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Each legislative session thousands of bills and amendments are introduced in the Pennsylvania Legislature. Only a fraction become law, and an even smaller portion receive wide media coverage.

These bills impact the lives of people living in Pennsylvania every day. Each week The Sentinel will highlight one bill that has not received widespread attention.

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A Pennsylvania lawmaker wants to charge electric vehicles, and not by providing more plug-in stations for them to power up.

Instead, state Rep. Mike Carroll’s House Bill 1392 would zap an annual registration fee from electric vehicle owners, putting the money into the same Motor License Fund that receives Pennsylvania’s gas tax revenue.

The fee is only fair, according to a co-sponsorship memo from Carroll.

“Although plug-in electric vehicles cause the same wear and tear on our roads as gas powered vehicles, they contribute substantially less in fuel taxes toward our transportation infrastructure due to Pennsylvania’s confusing and difficult to administer alternative fuel tax on electricity,” he wrote in a co-sponsorship memo.

The fee would vary from $50 to $250 per year, depending on the type of vehicle.

Pennsylvania has the nation’s highest gas tax at 58.7 cents per gallon. According to Carroll, the average car owner in Pennsylvania pays $276 per year in fuel taxes.

“However, most electric vehicle owners don’t do this because the process for remitting the alternative fuel tax is cumbersome, or they are unaware that they have to,” Carroll wrote.

Twenty states have annual registration fees for electric cars similar to the fee Carroll proposes, according to the National Conference of State Legislatures. They range from $50 per year to $200 per year.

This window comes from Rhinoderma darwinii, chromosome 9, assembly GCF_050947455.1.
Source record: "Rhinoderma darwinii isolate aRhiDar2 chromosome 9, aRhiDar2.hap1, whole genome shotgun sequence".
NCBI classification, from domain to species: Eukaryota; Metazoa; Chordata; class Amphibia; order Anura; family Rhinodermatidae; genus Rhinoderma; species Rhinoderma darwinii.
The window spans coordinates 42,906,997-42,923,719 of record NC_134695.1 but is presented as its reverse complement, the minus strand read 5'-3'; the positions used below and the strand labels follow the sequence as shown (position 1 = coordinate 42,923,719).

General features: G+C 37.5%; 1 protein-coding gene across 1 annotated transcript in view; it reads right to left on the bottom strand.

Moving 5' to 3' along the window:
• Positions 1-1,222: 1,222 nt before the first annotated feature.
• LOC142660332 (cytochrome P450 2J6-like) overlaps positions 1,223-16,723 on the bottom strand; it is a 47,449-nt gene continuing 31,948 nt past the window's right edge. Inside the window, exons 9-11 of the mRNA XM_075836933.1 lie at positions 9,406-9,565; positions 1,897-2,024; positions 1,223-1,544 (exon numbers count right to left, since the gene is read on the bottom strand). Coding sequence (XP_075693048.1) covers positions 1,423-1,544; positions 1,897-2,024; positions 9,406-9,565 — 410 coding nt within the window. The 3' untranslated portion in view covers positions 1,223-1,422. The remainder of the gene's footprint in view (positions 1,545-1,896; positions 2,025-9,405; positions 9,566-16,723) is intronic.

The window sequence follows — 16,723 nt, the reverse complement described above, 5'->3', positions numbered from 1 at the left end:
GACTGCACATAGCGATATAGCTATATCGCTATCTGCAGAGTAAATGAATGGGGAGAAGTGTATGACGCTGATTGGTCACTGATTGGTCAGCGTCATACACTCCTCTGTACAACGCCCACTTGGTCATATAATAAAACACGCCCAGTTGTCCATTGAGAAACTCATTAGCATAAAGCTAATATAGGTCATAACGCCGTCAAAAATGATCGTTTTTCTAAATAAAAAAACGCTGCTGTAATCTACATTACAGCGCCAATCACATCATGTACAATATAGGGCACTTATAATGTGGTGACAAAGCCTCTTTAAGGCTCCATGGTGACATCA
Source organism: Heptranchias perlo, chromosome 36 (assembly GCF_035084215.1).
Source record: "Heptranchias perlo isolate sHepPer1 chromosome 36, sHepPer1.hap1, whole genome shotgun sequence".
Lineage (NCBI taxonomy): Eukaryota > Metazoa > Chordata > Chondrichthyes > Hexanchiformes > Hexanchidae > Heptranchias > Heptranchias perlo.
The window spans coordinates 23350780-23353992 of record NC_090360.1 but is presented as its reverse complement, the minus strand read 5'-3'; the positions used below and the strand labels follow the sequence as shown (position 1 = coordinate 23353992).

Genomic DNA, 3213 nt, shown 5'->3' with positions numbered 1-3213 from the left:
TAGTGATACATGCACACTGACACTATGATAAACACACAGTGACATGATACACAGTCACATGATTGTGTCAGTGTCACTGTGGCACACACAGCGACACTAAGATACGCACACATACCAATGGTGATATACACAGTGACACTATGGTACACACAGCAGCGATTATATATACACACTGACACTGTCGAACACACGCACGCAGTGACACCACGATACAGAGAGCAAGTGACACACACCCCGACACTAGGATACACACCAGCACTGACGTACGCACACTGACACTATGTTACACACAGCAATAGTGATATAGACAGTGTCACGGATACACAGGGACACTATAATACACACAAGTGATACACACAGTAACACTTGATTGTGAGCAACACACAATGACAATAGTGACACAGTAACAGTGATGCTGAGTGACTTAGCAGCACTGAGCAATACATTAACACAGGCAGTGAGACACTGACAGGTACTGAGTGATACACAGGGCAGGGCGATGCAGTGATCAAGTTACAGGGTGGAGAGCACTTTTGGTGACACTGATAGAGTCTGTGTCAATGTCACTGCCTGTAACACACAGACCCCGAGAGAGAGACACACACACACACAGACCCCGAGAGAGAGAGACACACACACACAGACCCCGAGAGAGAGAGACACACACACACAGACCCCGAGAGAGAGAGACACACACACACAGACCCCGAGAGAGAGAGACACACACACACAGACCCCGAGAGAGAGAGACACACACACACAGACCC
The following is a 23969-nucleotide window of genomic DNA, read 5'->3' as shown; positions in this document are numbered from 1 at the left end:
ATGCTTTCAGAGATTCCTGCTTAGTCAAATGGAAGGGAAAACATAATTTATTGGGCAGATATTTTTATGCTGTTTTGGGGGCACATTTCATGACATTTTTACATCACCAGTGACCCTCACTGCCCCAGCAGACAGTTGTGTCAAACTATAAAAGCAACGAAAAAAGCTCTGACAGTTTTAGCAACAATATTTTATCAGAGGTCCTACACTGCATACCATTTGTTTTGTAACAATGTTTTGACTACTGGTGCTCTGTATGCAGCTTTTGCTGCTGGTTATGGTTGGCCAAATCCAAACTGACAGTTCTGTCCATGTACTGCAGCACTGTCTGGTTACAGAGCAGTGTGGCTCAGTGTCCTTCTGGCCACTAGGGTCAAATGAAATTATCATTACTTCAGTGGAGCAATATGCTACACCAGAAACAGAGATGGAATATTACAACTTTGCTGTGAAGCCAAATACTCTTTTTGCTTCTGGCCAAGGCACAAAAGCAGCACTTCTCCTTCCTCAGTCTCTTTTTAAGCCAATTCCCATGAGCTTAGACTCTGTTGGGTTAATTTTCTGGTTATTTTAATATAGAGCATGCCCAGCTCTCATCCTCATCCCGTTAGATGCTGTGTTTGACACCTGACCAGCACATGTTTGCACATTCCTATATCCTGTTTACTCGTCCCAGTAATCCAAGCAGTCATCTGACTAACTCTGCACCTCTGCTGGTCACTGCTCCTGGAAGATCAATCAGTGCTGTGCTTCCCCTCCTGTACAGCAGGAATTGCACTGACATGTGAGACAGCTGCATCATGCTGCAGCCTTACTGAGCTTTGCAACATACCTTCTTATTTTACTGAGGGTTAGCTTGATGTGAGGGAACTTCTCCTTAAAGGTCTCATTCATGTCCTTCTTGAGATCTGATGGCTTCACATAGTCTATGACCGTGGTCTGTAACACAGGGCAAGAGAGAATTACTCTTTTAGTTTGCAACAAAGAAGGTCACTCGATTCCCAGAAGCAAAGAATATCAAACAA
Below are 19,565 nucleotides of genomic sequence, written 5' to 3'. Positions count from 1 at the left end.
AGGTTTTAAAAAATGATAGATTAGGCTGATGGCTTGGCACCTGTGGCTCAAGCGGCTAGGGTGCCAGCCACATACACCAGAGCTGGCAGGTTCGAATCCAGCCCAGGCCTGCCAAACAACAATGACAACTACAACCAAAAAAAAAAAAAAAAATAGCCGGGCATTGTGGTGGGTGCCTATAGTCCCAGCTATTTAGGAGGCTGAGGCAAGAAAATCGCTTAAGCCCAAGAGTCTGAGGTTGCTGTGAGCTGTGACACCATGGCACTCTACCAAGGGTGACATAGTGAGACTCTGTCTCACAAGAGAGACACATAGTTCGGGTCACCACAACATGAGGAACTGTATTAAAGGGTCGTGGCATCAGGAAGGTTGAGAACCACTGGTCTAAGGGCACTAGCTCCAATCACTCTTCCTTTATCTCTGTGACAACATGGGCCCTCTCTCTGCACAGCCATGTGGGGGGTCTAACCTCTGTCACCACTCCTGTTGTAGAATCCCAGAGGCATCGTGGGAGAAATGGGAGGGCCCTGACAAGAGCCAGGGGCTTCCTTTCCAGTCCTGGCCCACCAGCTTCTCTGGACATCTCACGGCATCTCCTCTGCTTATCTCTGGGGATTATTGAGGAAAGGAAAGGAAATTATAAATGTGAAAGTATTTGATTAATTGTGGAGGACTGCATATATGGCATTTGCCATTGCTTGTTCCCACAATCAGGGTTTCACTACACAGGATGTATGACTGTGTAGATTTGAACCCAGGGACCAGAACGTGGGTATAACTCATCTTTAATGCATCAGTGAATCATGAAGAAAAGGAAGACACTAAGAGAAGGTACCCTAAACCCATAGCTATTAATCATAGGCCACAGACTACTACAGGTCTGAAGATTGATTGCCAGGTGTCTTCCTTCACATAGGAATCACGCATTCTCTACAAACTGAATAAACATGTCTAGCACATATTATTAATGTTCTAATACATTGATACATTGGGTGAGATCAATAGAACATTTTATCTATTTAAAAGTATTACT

Some environmental groups have opposed such fees, arguing that they discourage innovation and penalize consumer decisions to purchase electric cars that are better for the environment.

“It’s punishing people and families who are seeking to reduce their carbon footprint and drive some of the most efficient and fun cars out there,” the Sierra Club says on its website.

The amount of electric plug-in cars on the market continues to increase, and the United States reached 1 million electric vehicles sold in fall 2018.

Partially because of that increase, there have also been proposals to eliminate fuel taxes and instead tax all cars based on mileage driven by using GPS tracking devices. However, skeptics have voiced privacy concerns about the government tracking private vehicles.

Carroll's bill passed the House Transportation Committee on June 10 and sits in the House Rules Committee.

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Daniel Walmer covers public safety for The Sentinel. You can reach him by email at dwalmer@cumberlink.com or by phone at 717-218-0021.

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